Mobile bank bandit who hit Summit County gets 18 years in prison
August 28, 2016
Cynthia Johnson's criminal record is 40 pages long but won't grow longer for the next 18 years.
Cynthia Denise Johnson, who insisted she was Jacquelyn Murray and up to 18 other fake identities when she was robbing regional banks, copped a guilty plea to felony racketeering charges.
District Court Judge Paul Dunkelman sentenced her to 18 years in state prison, the Canyon City Crossbar Hotel — ironically, one year for each of the fake identities she used.
13 banks in two months
Johnson, Vanessa Ravarre and a man calling himself Raymond Everett hit 13 regional banks in September and October 2015 along the I-70 corridor through Summit, Eagle, Garfield and Mesa counties, faking their way to $37,000 in cash advances using the same forged Capital One credit cards and many of the same fake IDs.
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When the credit card was rejected, and it always was, they would convince bank personnel to call the customer service phone number on the back. One of Johnson's accomplices would provide a code to force the transaction through.
California car caper
While Johnson was doing that, she was on parole in Santa Clara County, California for buying cars with forged credit cards and fake IDs, said Heidi McCollum, assistant district attorney.
Johnson would walk into an auto dealership with a fake credit card and try to buy a car. When the credit card was rejected, she would convince the sales people to call the customer service phone number on the back. As with the bank jobs, an accomplice would provide a code to force the transaction through. The transaction would be approved, and she drove away in a car.
Each car cost about $15,000, according to court records.
After Johnson was arrested for that California car caper, she was interviewed by an investigator who asked, "How many of vehicles have you obtained in this way?"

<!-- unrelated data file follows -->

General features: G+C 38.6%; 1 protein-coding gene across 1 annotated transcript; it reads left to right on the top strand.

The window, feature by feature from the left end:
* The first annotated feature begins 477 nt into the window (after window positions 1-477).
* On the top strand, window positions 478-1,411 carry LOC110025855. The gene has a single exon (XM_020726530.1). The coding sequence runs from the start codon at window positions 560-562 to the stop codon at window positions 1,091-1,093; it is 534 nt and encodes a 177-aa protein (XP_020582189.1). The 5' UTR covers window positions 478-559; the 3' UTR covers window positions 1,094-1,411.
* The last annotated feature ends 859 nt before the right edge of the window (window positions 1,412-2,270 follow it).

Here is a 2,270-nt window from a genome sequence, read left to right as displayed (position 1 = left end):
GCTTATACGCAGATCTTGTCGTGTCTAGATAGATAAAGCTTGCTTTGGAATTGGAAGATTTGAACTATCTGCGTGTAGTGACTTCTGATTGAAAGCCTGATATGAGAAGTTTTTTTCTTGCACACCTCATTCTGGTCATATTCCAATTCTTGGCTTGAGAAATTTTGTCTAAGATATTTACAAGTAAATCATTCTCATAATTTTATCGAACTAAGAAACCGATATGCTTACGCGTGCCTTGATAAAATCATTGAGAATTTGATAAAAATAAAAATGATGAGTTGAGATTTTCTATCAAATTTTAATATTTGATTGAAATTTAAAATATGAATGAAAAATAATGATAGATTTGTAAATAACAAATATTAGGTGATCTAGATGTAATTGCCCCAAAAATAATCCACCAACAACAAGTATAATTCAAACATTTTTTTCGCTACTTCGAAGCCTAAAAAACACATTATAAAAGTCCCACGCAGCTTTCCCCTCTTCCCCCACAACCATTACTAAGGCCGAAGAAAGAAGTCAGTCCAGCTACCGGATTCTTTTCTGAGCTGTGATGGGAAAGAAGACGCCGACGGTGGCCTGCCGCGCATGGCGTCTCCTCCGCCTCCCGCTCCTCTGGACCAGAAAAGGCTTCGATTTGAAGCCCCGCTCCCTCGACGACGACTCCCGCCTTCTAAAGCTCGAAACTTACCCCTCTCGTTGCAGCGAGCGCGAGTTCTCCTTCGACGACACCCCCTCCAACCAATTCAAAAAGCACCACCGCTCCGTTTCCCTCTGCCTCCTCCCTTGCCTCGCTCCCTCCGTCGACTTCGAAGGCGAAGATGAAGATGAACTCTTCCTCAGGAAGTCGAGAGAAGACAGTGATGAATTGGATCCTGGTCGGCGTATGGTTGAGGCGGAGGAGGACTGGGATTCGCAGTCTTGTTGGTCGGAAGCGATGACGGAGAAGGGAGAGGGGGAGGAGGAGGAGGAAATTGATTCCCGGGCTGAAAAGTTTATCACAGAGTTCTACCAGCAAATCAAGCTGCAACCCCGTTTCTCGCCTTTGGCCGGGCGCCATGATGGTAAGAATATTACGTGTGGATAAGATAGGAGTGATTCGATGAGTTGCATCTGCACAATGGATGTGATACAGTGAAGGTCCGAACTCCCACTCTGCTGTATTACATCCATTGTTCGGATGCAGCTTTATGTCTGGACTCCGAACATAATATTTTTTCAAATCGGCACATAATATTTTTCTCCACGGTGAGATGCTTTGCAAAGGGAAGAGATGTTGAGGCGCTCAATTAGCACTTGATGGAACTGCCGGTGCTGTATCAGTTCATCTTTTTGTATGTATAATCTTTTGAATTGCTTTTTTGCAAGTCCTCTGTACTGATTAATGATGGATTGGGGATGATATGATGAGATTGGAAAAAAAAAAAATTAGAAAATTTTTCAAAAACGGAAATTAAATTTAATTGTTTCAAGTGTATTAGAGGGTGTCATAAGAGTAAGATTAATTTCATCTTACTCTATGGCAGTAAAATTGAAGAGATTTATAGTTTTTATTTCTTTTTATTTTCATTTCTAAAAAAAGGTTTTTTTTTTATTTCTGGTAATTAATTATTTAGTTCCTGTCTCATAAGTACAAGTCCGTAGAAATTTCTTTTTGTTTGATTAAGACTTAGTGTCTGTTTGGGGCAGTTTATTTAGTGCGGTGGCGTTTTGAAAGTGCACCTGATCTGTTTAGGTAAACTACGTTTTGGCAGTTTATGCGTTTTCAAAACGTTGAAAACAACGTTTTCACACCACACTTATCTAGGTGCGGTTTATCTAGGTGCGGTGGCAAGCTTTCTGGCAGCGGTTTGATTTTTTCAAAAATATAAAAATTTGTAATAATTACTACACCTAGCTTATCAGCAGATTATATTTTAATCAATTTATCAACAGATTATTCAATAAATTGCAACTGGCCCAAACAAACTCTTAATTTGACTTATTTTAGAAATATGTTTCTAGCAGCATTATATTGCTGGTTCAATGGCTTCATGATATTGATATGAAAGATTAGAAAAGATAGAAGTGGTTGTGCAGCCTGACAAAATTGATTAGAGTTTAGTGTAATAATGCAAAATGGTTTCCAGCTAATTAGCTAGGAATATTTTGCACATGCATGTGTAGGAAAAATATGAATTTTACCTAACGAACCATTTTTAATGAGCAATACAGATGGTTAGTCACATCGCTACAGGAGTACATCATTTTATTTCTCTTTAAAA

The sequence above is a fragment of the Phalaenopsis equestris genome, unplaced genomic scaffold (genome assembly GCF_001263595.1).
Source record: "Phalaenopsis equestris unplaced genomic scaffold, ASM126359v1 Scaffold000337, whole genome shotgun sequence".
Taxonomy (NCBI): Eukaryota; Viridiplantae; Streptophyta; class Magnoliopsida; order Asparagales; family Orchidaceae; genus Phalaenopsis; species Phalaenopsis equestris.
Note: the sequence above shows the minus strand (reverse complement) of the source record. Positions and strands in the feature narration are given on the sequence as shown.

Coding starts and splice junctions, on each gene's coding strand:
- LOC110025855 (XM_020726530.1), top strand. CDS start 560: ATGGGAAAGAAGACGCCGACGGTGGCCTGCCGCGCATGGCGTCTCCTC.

"Oh, I don't know, 15 or so," she answered.
She was sentenced to California's Folsom prison for that. She was released under California's policy of releasing nonviolent criminals.
She was still on parole for that when she spent last September and October pulling her series of High Country bank heists.
A piece of that timeline goes like this:
• Johnson hit Alpine Bank's Vail and Avon branches on Oct. 3.
• On Oct. 9 she traveled to California for a meeting with her parole officer.
• On Oct. 13, she hopped a plane from Oakland to Las Vegas to Denver and headed up the mountain to continue her Colorado Mobile Bank Bandit caper.v
• She was finally arrested in Frisco while trying to rob a bank with that same credit card scheme.
Johnson pleaded guilty late Thursday afternoon to felony racketeering charges.
Dunkelman was nonplussed when she howled that the sentence was too harsh.
Johnson waived her right to have her sentence potentially shortened — time off for good behavior — then asked for a 24-hour furlough to get some personal belongings from a trailer in Minturn.
McCollum was on her feet like she was on springs, pointing out that Johnson was not living in a trailer in Minturn prior to her arrest, and that she has no personal items there or anywhere else.
Dunkelman sided with McCollum, and sent Johnson immediately to prison.
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